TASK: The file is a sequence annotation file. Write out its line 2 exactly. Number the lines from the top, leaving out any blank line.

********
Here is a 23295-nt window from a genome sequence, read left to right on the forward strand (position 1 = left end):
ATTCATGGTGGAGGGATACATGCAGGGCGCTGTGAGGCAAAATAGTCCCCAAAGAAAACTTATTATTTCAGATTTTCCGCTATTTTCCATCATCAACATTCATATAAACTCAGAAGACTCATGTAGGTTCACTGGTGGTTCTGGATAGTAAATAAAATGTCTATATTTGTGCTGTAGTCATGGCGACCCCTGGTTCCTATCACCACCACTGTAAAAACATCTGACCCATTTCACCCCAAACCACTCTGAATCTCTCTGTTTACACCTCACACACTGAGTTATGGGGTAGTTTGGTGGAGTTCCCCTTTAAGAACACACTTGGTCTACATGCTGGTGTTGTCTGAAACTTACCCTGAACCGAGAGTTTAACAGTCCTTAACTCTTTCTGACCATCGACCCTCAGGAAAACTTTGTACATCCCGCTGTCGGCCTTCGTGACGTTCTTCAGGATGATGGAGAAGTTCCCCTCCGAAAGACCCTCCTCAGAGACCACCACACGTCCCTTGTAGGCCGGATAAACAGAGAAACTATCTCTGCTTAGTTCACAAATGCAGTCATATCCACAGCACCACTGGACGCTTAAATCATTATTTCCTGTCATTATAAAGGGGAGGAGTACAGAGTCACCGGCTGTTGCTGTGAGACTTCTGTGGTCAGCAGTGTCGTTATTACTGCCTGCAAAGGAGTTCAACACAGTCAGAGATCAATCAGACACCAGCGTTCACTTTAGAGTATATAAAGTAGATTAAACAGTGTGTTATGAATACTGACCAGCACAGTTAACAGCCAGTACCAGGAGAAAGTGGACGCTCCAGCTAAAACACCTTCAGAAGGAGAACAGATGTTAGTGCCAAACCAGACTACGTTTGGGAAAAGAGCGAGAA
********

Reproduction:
ATTCATGGTGGAGGGATACATGCAGGGCGCTGTGAGGCAAAATAGTCCCCAAAGAAAACTTATTATTTCAGATTTTCCGCTATTTTCCATCATCAACATTCATATAAACTCAGAAGACTCATGTAGGTTCACTGGTGGTTCTGGATAGTAAATAAAATGTCTATATTTGTGCTGTAGTCATGGCGACCCCTGGTTCCTATCACCACCACTGTAAAAACATCTGACCCATTTCACCCCAAACCACTCTGAATCTCTCTGTTTACACCTCACACACTGAGTTATGGGGTAGTTTGGTGGAGTTCCCCTTTAAGAACACACTTGGTCTACATGCTGGTGTTGTCTGAAACTTACCCTGAACCGAGAGTTTAACAGTCCTTAACTCTTTCTGACCATCGACCCTCAGGAAAACTTTGTACATCCCGCTGTCGGCCTTCGTGACGTTCTTCAGGATGATGGAGAAGTTCCCCTCCGAAAGACCCTCCTCAGAGACCACCACACGTCCCTTGTAGGCCGGATAAACAGAGAAACTATCTCTGCTTAGTTCACAAATGCAGTCATATCCACAGCACCACTGGACGCTTAAATCATTATTTCCTGTCATTATAAAGGGGAGGAGTACAGAGTCACCGGCTGTTGCTGTGAGACTTCTGTGGTCAGCAGTGTCGTTATTACTGCCTGCAAAGGAGTTCAACACAGTCAGAGATCAATCAGACACCAGCGTTCACTTTAGAGTATATAAAGTAGATTAAACAGTGTGTTATGAATACTGACCAGCACAGTTAACAGCCAGTACCAGGAGAAAGTGGACGCTCCAGCTAAAACACCTTCAGAAGGAGAACAGATGTTAGTGCCAAACCAGACTACGTTTGGGAAAAGAGCGAGAA